In the summer of 2018, we’re launching Parker Solar Probe, a spacecraft that will get closer to the Sun than any other in human history.
Parker Solar Probe will fly directly through the Sun’s atmosphere, called the corona. Getting better measurements of this region is key to understanding our Sun. For instance, the Sun releases a constant outflow of solar material, called the solar wind. We think the corona is where this solar wind is accelerated out into the solar system, and Parker Solar Probe’s measurements should help us pinpoint how that happens.
The solar wind, along with other changing conditions on the Sun and in space, can affect Earth and are collectively known as space weather. Space weather can trigger auroras, create problems with satellites, cause power outages (in extreme cases), and disrupt our communications signals. That’s because space weather interacts with Earth’s upper atmosphere, where signals like radio and GPS travel from place to place.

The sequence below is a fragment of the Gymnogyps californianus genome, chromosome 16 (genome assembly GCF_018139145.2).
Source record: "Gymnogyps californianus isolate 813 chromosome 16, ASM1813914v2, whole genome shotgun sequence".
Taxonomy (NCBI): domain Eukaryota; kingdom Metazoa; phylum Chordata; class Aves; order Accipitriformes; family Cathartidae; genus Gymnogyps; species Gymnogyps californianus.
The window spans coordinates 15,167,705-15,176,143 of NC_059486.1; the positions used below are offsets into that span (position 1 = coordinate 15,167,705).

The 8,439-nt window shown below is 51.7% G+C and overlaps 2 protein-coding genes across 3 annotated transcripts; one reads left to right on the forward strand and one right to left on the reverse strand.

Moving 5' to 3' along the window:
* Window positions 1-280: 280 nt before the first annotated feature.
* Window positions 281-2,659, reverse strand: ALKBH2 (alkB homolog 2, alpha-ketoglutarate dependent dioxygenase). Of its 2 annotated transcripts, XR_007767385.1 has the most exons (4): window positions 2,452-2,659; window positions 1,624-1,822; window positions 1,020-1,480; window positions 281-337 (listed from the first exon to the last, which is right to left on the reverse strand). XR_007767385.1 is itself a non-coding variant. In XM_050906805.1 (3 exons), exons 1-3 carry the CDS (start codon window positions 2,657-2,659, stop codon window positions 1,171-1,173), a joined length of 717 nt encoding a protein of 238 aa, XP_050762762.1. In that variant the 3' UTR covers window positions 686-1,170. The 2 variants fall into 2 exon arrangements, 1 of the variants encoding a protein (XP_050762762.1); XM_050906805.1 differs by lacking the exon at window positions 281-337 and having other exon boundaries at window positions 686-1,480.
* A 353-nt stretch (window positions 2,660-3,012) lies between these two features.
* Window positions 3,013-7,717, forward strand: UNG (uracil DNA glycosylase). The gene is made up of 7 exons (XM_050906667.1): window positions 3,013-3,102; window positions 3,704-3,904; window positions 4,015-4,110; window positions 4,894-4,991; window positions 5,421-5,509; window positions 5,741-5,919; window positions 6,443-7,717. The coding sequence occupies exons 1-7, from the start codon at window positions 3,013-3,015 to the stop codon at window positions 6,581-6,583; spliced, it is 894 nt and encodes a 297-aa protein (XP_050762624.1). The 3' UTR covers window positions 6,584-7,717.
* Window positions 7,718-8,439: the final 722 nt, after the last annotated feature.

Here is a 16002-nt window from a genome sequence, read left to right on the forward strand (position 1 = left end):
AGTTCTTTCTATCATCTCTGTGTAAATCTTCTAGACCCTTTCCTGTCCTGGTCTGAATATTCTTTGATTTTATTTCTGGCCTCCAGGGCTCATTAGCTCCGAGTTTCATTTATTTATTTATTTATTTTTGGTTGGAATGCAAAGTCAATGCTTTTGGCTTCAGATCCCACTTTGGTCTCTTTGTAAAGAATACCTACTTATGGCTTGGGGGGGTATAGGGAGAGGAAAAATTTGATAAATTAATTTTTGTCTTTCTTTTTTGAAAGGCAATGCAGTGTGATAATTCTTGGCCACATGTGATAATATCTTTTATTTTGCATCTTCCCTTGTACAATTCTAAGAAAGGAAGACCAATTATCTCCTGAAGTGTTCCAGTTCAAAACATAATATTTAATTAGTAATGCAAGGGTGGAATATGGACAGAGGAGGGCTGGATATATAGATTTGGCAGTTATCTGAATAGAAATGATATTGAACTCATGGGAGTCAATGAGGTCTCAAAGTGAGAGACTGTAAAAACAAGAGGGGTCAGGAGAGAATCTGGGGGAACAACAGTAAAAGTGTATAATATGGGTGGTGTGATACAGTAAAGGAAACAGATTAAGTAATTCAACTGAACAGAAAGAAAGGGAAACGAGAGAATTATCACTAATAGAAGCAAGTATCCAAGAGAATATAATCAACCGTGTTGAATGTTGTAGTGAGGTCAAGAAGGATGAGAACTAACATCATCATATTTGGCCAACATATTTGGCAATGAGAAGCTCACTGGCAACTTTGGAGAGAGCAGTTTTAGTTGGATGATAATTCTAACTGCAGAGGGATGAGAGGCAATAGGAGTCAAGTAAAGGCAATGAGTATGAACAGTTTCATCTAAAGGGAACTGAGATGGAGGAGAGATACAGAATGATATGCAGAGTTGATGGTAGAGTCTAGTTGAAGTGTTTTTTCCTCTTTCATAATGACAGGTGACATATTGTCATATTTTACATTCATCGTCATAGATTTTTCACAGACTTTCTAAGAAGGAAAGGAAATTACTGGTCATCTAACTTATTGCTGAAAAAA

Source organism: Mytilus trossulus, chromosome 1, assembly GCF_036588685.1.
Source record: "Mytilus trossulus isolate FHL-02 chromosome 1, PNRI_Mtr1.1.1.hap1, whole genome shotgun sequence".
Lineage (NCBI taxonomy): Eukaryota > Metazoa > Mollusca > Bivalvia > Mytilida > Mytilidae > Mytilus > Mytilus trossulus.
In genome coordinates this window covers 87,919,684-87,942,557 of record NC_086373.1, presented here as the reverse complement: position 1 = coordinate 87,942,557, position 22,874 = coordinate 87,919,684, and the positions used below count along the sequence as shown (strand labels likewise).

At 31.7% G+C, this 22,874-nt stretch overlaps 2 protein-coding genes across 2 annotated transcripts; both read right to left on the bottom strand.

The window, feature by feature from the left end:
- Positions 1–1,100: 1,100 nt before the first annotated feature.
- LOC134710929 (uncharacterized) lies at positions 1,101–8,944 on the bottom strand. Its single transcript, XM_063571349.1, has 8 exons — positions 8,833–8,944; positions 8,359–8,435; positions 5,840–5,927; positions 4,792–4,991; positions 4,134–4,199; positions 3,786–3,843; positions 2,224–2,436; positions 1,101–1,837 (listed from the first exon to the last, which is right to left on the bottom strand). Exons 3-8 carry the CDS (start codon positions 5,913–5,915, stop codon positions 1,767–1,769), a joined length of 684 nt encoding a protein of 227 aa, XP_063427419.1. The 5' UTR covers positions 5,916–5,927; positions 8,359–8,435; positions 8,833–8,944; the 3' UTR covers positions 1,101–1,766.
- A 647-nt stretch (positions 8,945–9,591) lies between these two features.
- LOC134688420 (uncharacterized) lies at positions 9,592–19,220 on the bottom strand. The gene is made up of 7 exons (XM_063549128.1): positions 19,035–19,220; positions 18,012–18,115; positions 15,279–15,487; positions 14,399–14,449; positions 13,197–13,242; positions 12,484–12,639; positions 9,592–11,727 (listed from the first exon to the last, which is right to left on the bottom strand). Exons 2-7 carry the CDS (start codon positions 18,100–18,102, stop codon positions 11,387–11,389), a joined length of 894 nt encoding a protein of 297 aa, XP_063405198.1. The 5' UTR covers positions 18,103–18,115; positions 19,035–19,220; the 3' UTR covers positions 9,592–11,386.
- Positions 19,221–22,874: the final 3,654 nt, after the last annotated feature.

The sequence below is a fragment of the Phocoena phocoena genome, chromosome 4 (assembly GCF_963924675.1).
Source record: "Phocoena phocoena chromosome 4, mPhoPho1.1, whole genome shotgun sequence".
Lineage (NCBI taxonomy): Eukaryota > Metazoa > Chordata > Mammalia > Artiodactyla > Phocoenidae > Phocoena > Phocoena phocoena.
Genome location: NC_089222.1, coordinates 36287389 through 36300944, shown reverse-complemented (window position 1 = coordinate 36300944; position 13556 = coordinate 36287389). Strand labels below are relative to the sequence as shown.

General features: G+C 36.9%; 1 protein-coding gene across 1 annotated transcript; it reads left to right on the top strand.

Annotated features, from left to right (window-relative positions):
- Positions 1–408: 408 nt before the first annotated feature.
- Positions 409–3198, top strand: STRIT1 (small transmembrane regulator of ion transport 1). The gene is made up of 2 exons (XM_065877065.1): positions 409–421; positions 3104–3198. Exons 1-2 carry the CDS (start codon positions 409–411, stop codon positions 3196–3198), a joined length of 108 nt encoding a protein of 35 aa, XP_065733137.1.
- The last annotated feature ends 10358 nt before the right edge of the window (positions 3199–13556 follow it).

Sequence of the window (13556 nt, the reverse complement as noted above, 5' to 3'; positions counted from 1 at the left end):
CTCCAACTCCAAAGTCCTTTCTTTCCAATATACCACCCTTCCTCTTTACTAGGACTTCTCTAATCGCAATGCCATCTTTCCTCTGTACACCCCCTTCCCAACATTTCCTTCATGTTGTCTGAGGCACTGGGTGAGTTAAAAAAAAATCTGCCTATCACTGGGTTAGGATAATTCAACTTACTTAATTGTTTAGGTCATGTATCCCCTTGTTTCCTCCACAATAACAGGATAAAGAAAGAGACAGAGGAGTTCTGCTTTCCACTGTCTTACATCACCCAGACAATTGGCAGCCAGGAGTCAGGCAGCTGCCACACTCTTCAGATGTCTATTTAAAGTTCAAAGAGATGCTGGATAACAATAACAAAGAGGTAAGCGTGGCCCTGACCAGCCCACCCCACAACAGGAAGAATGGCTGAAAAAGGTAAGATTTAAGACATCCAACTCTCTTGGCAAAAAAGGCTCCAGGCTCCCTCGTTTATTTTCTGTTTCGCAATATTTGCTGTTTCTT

Parker Solar Probe is named after pioneering physicist Gene Parker. In the 1950s, Parker proposed a number of concepts about how stars — including our Sun — give off energy. He called this cascade of energy the solar wind. Parker also theorized an explanation for the superheated solar atmosphere, the corona, which is hotter than the surface of the Sun itself.
Getting the answers to our questions about the solar wind and the Sun’s energetic particles is only possible by sending a probe right into the furnace of the Sun’s corona, where the spacecraft can reach 2,500 degrees Fahrenheit. Parker Solar Probe and its four suites of instruments – studying magnetic and electric fields, energetic particles, and the solar wind – will be protected from the Sun’s enormous heat by a 4.5-inch-thick carbon-composite heat shield.